OTTAWA – The federal government is secretly negotiating an agreement to revamp international copyright laws which could make the information on Canadian iPods, laptop computers or other personal electronic devices illegal and greatly increase the difficulty of travelling with such devices.
The deal could also impose strict regulations on Internet service providers, forcing those companies to hand over customer information without a court order.
Called the Anti-Counterfeiting Trade Agreement ACTA, the new plan would see Canada join other countries, including the United States and members of the European Union, to form an international coalition against copyright infringement.
The agreement is being structured much like the North American Free Trade Agreement NAFTA except it will create rules and regulations regarding private copying and copyright laws.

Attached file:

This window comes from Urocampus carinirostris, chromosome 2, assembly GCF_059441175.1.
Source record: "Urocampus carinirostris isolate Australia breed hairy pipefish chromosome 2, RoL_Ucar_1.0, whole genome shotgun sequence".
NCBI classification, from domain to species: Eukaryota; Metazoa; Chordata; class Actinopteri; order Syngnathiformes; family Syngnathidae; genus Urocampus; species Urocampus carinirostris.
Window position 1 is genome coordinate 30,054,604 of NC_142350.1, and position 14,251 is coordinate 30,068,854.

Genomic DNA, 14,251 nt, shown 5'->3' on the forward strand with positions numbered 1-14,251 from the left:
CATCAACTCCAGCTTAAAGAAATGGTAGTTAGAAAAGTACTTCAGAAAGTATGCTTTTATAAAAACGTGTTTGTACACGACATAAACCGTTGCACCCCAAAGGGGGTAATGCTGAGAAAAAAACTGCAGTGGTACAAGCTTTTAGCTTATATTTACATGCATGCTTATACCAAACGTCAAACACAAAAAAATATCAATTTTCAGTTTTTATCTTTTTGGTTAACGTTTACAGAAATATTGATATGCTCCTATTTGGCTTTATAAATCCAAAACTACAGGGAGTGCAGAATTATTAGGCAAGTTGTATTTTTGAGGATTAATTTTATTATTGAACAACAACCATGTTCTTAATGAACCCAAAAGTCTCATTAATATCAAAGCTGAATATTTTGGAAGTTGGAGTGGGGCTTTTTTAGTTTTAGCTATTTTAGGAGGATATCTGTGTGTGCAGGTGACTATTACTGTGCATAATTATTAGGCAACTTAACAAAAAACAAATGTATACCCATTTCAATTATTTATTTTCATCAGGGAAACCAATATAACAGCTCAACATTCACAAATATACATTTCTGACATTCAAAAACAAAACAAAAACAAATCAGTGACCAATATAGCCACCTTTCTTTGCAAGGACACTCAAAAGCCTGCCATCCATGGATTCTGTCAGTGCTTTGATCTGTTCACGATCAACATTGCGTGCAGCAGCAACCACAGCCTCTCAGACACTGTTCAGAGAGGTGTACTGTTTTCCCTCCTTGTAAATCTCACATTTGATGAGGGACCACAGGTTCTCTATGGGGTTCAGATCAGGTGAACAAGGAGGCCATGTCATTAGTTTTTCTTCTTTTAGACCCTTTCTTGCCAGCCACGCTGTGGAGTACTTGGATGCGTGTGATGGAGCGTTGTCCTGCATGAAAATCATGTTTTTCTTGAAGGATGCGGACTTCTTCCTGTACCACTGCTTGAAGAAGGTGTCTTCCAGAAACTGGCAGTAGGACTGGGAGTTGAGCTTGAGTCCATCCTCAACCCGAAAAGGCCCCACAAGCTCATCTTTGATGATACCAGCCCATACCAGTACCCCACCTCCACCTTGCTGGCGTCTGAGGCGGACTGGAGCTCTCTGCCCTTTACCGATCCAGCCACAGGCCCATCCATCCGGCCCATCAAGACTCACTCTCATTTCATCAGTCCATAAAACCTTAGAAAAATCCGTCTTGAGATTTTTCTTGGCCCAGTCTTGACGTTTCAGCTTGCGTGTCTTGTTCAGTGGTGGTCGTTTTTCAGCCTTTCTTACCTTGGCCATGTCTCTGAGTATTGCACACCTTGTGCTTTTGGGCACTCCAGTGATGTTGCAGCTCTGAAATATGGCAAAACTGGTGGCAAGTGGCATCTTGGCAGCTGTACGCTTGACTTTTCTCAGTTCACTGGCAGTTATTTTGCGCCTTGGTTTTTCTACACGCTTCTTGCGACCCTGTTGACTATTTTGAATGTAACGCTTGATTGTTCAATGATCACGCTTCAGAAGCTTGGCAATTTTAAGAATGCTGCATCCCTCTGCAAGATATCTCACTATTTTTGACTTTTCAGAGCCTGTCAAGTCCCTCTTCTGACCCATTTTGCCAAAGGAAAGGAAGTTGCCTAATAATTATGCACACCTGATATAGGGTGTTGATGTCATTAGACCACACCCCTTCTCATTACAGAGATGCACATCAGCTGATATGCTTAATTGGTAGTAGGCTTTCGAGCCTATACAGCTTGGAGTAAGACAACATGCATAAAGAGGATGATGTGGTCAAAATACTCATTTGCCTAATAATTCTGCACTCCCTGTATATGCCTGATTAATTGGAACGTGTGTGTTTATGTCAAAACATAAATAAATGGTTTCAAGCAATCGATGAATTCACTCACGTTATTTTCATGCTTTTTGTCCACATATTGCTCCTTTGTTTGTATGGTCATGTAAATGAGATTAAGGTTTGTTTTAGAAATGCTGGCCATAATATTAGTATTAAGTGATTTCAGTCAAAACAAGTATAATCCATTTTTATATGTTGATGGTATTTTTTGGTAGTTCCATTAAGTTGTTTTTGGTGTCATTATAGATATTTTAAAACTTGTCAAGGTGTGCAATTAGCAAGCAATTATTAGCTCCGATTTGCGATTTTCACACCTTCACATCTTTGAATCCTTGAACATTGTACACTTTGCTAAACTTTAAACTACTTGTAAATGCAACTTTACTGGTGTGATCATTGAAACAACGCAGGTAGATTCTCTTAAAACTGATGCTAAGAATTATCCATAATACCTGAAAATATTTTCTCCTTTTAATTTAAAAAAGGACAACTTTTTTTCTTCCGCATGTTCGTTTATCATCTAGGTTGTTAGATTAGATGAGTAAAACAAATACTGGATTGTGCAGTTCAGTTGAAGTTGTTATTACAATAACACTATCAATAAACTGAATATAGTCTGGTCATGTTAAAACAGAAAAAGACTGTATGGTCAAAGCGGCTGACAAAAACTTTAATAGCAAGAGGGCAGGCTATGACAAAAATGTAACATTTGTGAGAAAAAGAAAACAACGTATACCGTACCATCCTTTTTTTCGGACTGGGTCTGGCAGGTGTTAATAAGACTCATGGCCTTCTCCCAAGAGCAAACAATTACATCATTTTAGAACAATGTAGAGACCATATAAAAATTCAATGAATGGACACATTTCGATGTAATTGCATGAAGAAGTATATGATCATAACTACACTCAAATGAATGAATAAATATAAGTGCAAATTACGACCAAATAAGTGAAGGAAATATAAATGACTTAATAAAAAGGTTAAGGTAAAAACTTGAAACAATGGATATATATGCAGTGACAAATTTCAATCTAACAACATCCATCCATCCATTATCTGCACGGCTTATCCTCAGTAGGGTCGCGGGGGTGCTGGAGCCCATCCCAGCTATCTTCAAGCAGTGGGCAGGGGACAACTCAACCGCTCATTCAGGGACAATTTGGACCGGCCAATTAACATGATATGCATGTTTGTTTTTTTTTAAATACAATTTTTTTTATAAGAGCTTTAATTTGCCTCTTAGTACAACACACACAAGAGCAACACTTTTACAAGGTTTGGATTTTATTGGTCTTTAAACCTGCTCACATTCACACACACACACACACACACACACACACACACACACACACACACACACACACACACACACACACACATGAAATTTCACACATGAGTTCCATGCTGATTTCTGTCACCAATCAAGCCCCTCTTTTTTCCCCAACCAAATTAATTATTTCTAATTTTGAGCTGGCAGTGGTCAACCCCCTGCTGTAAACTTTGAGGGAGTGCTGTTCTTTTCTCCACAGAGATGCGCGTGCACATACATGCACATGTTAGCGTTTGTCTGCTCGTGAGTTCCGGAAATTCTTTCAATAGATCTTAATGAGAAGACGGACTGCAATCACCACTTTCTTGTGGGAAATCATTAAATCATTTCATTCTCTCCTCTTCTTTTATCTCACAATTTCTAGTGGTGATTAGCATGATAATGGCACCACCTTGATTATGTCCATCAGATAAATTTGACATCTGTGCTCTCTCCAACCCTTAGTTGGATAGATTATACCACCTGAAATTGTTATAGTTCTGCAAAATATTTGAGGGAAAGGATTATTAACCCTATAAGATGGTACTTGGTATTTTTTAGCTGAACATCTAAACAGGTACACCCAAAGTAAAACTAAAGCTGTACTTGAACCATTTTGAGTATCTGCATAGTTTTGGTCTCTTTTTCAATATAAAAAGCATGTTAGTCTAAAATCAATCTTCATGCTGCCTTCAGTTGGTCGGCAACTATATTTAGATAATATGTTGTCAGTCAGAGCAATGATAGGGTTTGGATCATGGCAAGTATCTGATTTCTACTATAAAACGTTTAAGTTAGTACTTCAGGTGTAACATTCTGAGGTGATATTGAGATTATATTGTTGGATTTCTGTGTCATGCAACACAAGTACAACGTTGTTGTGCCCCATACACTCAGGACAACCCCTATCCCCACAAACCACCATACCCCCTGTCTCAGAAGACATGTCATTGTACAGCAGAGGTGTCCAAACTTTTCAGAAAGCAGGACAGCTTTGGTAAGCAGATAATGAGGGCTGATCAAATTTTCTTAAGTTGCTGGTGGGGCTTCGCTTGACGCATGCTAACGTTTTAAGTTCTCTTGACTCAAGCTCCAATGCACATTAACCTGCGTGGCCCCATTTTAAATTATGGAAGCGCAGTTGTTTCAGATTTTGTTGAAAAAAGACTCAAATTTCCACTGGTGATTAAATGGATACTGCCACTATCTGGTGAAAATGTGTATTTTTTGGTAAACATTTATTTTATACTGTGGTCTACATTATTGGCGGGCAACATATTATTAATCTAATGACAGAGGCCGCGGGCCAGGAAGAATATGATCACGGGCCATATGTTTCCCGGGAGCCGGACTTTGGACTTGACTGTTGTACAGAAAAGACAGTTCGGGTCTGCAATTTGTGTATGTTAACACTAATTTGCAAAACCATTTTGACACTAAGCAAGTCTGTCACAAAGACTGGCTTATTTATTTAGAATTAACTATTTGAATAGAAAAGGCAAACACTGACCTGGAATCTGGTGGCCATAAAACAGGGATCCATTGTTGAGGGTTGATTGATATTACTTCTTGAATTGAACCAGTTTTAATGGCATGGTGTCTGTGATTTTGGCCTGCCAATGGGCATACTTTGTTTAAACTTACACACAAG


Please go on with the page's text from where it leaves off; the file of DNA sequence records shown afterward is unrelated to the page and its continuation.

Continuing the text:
Federal trade agreements do not require parliamentary approval.
The deal would create a international regulator that could turn border guards and other public security personnel into copyright police. The security officials would be charged with checking laptops, iPods and even cellular phones for content that "infringes" on copyright laws, such as ripped CDs and movies.
Thanks to Rex Hughes for the link.